Health officials and drug firms in Romania have clashed over attempts to curb the expansion of pharmacy chains in the country. The Ministry of Health claims that such measures are crucial to prevent monopolies and support independent operators. Pharmacy groups claim such legislation will restrict choice and negatively impact competition.
One of the proposed changes will prohibit drug distributors from owning pharmacy chains. The Pharmaceutical Distributors and Importers Association criticised the move alleging that it will force firms with both distribution and pharmacy operations to sell parts of their business quickly, at a lower value, and that it will also cause drug sales to decline.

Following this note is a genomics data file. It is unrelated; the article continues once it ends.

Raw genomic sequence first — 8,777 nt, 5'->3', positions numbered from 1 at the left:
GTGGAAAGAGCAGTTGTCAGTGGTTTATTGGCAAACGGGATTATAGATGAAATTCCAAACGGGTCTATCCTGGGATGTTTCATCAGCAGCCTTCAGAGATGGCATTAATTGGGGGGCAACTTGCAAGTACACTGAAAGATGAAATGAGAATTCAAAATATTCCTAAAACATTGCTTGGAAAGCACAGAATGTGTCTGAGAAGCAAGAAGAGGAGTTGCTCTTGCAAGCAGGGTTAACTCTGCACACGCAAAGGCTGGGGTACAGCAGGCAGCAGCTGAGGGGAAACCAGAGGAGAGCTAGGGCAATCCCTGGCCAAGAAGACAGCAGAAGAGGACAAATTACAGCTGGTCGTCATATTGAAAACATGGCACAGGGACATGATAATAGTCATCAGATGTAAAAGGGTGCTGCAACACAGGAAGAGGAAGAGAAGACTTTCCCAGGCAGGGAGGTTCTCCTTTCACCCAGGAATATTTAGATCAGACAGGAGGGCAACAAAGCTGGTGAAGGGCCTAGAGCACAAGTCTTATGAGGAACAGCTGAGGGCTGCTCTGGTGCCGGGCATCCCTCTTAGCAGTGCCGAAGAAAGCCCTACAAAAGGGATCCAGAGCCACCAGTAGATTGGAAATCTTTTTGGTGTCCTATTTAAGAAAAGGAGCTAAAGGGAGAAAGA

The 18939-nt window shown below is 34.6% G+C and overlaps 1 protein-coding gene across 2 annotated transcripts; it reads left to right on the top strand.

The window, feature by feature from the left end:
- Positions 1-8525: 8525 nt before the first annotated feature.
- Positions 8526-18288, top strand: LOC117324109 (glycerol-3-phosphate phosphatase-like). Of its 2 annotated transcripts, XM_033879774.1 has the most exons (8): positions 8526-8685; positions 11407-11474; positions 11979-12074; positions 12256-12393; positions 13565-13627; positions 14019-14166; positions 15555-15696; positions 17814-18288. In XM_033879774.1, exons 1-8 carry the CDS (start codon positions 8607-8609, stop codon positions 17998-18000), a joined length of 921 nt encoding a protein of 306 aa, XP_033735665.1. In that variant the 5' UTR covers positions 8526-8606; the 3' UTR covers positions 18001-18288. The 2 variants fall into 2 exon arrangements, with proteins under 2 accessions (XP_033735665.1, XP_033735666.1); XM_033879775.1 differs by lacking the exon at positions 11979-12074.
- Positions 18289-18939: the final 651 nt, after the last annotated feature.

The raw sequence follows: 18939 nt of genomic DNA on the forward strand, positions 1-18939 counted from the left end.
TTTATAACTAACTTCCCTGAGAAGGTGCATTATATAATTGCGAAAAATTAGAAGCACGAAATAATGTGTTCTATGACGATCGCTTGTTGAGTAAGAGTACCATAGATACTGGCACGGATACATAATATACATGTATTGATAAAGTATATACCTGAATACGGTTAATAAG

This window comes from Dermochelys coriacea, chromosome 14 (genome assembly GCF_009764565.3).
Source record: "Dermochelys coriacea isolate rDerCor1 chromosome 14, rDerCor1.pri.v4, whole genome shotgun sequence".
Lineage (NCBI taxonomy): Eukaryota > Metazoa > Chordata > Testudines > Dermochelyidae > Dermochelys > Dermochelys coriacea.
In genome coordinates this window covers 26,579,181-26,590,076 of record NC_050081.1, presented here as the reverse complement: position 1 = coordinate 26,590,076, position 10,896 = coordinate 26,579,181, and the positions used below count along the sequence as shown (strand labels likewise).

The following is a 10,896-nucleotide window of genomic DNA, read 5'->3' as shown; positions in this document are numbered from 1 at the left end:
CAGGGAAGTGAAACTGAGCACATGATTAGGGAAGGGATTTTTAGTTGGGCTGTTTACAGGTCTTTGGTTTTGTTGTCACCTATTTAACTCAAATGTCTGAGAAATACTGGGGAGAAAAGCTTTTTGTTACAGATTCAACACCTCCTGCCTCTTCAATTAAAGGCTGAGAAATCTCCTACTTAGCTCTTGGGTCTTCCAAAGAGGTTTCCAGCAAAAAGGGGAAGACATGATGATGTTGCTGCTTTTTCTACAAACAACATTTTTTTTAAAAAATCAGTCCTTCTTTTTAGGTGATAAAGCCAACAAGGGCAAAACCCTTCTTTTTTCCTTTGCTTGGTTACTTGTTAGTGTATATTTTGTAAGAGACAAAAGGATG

A further measure will restrict the number of pharmacies in one area. For example, cities with a population of less than 400,000 will not be allowed to have more than four pharmacies from any one chain. Industry observers fear the law will be ineffective in the long-term as pharmacy operators will merely find ways to change their management structures and undermine legislation.
Opponents of the new laws also point out that Romania does not have a serious problem, with monopolies citing the fact that only 30% of pharmacies belong to chains and the largest chain only has market share of 2%.